Opinion

Ice carousel project reminiscent of barn raising ‘frolics’

To the editor:

More than 60 years ago I loved to drive with my parents to Fort Kent, Madawaska, Van Buren, and Caribou, and all places in between, especially on the backroads. I was amazed by all the large barns that still existed back then, all shapes and sizes, some big, some small.

In my young mind I wondered how all those humongous structures came to be, so one day I asked my father that question: his terse answer — “des frolics.” Of course that only deepened the mystery for me — what the heck was a frolic, I asked myself.

Today, all those glorious barns — there must have been hundreds — are almost all gone, with a few stragglers here and there. Soon they all will be gone, not unlike all the log houses our Acadian ancestors used to live in, fleeting memories of some bygone age.

I used to marvel at the vastness of some of these barns, the intricate joining of timber and the high roofs, 2 and some 3 stories high, with pulleys and ropes all over the place, and hay lofts into which we used to jump into as kids.

But to get back to those frolics. Later I learned that in the “old” days, residents of the local communities would gather together on a weekend and, from rock foundation to final roof, build a barn in a frenzy of activity that must have boggled the mind.

Just think, hundreds of citizens gathering together to build these mighty structures, in what must have been controlled chaos. I just wish I would have been able to see such a sight; but alas, it was not to be, as I was born at a time when such community activity ceased to be.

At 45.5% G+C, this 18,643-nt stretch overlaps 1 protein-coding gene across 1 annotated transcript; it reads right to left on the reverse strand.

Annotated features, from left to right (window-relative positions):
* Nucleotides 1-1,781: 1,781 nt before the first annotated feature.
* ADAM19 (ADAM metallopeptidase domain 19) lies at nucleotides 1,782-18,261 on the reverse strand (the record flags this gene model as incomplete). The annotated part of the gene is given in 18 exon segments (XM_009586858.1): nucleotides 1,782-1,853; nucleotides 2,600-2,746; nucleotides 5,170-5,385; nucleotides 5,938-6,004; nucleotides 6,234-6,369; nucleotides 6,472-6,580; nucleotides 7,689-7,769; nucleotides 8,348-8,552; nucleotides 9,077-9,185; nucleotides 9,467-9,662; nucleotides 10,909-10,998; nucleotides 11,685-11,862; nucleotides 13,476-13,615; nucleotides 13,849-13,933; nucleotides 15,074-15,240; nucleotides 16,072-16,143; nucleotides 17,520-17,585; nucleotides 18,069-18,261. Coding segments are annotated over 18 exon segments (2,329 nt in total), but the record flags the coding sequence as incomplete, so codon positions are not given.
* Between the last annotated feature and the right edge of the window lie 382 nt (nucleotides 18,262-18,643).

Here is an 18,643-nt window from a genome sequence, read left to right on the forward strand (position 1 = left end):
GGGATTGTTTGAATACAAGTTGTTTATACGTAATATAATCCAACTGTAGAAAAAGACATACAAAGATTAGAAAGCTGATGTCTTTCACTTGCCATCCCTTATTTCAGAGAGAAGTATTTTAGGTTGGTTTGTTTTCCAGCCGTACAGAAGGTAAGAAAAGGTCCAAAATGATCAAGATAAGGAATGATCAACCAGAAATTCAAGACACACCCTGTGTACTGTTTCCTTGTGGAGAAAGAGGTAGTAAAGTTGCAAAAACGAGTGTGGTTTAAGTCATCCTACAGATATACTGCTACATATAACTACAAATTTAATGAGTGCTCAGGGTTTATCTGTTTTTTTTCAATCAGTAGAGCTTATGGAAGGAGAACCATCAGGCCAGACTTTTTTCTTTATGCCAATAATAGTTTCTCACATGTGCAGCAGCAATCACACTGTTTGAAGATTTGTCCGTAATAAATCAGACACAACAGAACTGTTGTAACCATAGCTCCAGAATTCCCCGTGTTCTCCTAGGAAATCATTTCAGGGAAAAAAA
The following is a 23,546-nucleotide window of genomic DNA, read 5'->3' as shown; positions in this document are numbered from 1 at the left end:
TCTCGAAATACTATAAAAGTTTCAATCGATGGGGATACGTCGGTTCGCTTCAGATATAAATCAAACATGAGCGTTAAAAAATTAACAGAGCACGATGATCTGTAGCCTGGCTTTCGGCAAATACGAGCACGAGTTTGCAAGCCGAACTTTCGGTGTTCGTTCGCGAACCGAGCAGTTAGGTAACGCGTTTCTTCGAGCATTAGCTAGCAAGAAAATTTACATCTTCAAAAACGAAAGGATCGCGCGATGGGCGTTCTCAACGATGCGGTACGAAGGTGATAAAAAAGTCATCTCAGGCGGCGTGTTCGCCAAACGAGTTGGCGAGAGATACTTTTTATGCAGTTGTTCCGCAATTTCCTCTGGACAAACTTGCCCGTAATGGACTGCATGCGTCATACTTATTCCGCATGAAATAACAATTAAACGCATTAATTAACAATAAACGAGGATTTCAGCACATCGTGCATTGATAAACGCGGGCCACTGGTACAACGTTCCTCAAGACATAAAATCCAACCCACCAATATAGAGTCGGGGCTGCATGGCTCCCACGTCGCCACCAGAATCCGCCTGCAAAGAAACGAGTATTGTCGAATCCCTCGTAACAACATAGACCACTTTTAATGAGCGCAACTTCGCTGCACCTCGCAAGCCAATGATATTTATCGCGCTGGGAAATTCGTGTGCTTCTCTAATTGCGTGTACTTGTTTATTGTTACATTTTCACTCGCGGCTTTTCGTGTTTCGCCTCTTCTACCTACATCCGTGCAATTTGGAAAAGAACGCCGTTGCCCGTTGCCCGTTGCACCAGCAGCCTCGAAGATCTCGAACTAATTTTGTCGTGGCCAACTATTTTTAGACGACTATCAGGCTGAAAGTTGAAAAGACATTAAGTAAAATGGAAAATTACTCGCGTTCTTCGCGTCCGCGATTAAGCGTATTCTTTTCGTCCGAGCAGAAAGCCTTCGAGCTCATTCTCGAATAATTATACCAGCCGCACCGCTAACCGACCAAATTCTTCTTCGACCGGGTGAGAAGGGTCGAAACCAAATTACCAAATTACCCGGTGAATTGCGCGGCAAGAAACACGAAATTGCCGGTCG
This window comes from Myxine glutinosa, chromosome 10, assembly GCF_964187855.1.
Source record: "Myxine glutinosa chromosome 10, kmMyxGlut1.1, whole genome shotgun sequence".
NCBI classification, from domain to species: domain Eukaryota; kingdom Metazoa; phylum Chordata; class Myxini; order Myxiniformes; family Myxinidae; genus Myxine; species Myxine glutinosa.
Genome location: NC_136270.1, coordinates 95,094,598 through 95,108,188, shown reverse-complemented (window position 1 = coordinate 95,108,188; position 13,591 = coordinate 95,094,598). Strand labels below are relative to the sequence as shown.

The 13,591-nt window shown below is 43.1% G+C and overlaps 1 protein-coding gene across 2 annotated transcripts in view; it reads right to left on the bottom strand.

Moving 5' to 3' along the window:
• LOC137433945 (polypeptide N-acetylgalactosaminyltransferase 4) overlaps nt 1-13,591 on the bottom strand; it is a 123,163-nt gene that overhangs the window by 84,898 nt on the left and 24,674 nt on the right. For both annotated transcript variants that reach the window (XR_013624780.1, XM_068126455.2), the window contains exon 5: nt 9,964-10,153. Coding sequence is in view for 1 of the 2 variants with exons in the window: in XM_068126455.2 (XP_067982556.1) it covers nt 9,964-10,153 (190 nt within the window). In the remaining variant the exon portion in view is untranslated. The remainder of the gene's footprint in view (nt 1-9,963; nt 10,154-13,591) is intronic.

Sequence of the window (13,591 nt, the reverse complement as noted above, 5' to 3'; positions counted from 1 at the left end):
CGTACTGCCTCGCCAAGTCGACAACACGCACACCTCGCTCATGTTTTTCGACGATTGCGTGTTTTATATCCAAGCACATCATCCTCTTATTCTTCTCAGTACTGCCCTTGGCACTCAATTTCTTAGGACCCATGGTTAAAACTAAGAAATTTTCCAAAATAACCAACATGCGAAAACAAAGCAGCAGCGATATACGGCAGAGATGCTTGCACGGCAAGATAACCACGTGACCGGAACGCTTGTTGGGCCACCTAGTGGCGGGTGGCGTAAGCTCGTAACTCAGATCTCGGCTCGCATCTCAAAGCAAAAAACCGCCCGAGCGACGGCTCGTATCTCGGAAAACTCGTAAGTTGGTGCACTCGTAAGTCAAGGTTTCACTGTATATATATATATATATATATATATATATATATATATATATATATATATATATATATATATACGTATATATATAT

This brings me to the huge ice carousel that was built on Long Lake over the weekend of April 7-9, 2018. When I was watching the video of the ending of the first rotation, the word “frolic” and my youthful fascination with barns leaped to mind. The building of this ice carousel was a form of this ancient “barn raising” activity, with a community coming together to create what is now the biggest Ice Carousel in the world. Just a bunch of folks who decided one day to get together to build this wonder, and all for fun.

They must have had the same feeling back in the old days when people came together to have fun and build barns. Old time frolics are not dead.

James P. Chasse
St Agatha

Get the Rest of the Story

Thank you for reading your 4 free articles this month. To continue reading, and support local, rural journalism, please subscribe.